He rests in peace while the angels in heaven

Sing Glory to God on the night of his birth. 

Sleep on, sleep on, oh infant divine.  How quiet the night. 

Sleep, sleep, oh sleep, little child, sleep on.

Oh holy child, son of God, hear us praise thee. 

Our hearts sing with joy on this night of your birth. 

How still he rests.  How still he lies asleep. 

 

Sir David Willcocks holds a preeminent position in contemporary British choral music due to his over 60-year career as organist, conductor, composer, and music educator at many English cathedrals and choral societies, most especially the London Bach Choir, and King's College Choir Cambridge, whose annual productions and broadcasts of “A Festival of Nine Lessons and Carols” are heard worldwide. His numerous arrangements of traditional carols are sung by countless choirs every year; with its constantly shifting meters and keys, Sir David’s original Birthday Carol exudes the joyous energy of the angels’ annunciation of the nativity.

 

Part II

English composer Peter Warlock (a pseudonym for the eccentric and troubled Philip Heseltine] wrote several wonderful choral works for the Christmas season, including the versions of old English texts that make up his set of Three Carols: the jaunty shepherds’ jig Tyrley Tyrlow, the tender cradle song Balulalow, and the rousing The Sycamore Tree.

The next two pieces focus on the figure of Mary, symbolized by the poetic image of a rose:

first, English composer John Joubert’s beautifully simple rendition of the medieval text There Is No Rose of Such Virtue; followed by American composer Craig Courtney’s gorgeous setting of English poet Christina Rossetti’s (author of In the Bleak Midwinter) marvelous poem Herself a Rose.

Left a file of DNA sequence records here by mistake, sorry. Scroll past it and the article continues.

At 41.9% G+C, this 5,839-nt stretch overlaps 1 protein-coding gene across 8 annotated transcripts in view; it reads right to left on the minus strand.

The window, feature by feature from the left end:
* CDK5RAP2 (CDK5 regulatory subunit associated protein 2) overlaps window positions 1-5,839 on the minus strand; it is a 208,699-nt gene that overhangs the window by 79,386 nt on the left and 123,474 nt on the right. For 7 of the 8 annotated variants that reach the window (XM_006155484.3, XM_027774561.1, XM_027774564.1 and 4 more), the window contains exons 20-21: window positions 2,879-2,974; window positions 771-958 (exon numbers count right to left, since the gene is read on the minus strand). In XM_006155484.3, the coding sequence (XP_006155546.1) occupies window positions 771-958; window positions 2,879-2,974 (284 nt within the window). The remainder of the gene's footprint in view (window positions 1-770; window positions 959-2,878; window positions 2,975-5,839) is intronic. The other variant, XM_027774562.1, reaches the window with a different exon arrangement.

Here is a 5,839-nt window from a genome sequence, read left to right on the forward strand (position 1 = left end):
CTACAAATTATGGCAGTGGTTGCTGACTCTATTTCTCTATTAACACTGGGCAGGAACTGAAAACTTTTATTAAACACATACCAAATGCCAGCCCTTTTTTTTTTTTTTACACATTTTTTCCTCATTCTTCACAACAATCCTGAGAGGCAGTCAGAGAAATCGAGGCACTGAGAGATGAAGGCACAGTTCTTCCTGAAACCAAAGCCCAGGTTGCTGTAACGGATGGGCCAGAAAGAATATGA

There Is No Rose of Such Virtue

There is no rose of such virtue

As is the rose that bare Jesu: Alleluia.

For in this rose contained was

Heaven and earth in little space: Res miranda. [A thing of wonder]

By that rose we may well see

There be one God in Persons Three: Pares forma. [Equal in form]

Then leave we all this worldly mirth

And follow we this joyous birth: Transeamus. [Let us go]

 

Herself a Rose

Herself a rose, who bore the Rose,

She bore the Rose and felt its thorn.

All Loveliness newborn took on her bosom its repose,

And slept and woke there night and morn.

Lily herself, she bore the one Fair Lily,

Sweeter, whiter, far than she or others are:

The Sun of Righteousness her Son,

She was His morning star.

She gracious, He essential Grace,

He was the fountain, she the rill:

Her goodness to fulfill and Gladness, with proportioned pace

He led her steps through good and ill.

Christ’s mirror she of grace and love,

of beauty and of life and death:

By hope and love and faith transfigured to His Likeness,

‘Dove, Spouse, Sister, Mother,’ Jesus saith.

              Christina Rossetti (1830-1894)

 

In 1865, English hymn-writer William Chatterton Dix was struck with a sudden near-fatal illness and confined to bedrest for several months. During that period he wrote many hymn lyrics, including the now beloved What Child is This? (later set to the traditional tuneGreensleeves").

 

Renowned American choral conductor Dale Warland provides two more arrangements of traditional carols from Ireland and Britain.  Paired together, the closing line of the lyrical Wexford Carol (“who came on earth to end all strife”), seems particularly ironic followed by the conflict portrayed in the poignant Coventry Carol.

 

Our program comes full circle with the return of the opening chant Puer natus in Bethelehem, now in the magnificent arrangement A Child is Born, by American composer Leo Nestor (director of the Institute of Sacred Music at The Catholic University of America, Washington, D.C., and artistic director of the American Repertory Singers). 

 

With it, we wish you and yours a holiday season full of new songs, joyful hearts, and childlike wonder!